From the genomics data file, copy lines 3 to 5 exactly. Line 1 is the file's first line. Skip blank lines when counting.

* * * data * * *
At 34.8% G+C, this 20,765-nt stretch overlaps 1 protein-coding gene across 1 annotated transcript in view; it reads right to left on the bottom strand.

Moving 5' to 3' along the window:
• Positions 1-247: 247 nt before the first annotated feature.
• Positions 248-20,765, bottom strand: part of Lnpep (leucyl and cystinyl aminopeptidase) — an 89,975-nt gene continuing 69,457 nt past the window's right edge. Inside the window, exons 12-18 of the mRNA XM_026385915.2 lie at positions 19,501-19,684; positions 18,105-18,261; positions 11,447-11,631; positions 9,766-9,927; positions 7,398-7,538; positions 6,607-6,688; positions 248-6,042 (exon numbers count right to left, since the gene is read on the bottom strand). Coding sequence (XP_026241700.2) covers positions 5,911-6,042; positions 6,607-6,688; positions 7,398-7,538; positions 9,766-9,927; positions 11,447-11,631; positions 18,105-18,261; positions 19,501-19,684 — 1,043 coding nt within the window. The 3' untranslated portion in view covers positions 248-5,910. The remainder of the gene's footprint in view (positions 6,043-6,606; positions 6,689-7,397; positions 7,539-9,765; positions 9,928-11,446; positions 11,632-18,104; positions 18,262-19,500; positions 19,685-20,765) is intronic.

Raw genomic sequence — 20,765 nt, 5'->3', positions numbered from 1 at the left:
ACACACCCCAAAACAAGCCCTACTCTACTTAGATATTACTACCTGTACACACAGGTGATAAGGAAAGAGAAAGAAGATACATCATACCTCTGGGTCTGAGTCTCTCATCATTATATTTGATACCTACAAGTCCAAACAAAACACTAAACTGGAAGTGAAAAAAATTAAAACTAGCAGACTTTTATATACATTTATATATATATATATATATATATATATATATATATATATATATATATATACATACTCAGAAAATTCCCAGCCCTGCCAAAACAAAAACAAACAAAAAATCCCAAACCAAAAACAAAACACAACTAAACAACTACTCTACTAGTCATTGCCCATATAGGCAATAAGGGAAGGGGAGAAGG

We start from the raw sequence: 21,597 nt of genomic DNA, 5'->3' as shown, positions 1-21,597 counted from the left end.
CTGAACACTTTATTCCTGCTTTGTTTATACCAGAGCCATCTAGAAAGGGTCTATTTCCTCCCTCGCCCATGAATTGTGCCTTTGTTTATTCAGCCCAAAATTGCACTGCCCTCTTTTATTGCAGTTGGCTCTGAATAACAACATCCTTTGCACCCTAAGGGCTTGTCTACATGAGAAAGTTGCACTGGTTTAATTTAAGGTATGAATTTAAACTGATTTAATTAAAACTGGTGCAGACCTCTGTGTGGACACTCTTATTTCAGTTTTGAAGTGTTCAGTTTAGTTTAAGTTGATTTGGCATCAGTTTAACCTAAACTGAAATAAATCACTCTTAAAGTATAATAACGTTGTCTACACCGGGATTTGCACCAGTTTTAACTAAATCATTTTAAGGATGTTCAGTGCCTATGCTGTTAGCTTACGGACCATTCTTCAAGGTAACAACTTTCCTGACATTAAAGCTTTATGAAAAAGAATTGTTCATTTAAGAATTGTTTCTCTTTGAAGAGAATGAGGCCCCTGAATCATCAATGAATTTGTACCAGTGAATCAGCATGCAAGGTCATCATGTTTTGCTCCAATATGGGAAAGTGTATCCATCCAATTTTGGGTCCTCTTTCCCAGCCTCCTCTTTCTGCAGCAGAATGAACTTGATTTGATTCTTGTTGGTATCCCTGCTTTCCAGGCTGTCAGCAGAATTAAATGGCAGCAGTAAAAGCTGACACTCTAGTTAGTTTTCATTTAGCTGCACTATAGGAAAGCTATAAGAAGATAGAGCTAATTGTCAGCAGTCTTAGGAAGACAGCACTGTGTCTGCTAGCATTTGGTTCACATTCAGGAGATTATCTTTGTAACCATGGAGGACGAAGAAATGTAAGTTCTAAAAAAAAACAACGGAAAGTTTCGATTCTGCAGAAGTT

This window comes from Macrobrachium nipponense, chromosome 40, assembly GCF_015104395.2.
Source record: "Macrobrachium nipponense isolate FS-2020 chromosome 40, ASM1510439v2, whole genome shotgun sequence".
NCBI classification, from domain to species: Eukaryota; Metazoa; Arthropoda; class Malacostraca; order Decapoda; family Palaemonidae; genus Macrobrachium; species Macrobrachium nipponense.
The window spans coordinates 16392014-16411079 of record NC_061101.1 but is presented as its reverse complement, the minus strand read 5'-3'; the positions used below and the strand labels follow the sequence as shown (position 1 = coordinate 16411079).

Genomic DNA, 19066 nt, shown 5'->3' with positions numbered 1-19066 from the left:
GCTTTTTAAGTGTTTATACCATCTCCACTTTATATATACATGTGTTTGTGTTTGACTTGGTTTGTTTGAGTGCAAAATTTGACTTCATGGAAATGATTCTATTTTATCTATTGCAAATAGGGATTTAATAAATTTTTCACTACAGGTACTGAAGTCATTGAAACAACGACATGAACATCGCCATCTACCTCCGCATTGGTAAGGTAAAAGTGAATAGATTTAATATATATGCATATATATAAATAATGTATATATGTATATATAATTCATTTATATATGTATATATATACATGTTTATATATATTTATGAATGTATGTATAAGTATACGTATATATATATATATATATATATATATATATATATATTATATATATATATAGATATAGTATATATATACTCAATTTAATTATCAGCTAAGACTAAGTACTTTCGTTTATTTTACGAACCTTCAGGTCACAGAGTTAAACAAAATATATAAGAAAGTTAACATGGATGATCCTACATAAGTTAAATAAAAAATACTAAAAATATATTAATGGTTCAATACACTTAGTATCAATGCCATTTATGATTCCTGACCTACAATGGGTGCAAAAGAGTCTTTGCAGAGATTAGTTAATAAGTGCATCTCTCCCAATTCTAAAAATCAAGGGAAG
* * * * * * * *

• Positions 1-247: 247 nt before the first annotated feature.
• Positions 248-20,765, bottom strand: part of Lnpep (leucyl and cystinyl aminopeptidase) — an 89,975-nt gene continuing 69,457 nt past the window's right edge. Inside the window, exons 12-18 of the mRNA XM_026385915.2 lie at positions 19,501-19,684; positions 18,105-18,261; positions 11,447-11,631; positions 9,766-9,927; positions 7,398-7,538; positions 6,607-6,688; positions 248-6,042 (exon numbers count right to left, since the gene is read on the bottom strand). Coding sequence (XP_026241700.2) covers positions 5,911-6,042; positions 6,607-6,688; positions 7,398-7,538; positions 9,766-9,927; positions 11,447-11,631; positions 18,105-18,261; positions 19,501-19,684 — 1,043 coding nt within the window. The 3' untranslated portion in view covers positions 248-5,910. The remainder of the gene's footprint in view (positions 6,043-6,606; positions 6,689-7,397; positions 7,539-9,765; positions 9,928-11,446; positions 11,632-18,104; positions 18,262-19,500; positions 19,685-20,765) is intronic.

Raw genomic sequence — 20,765 nt, 5'->3', positions numbered from 1 at the left: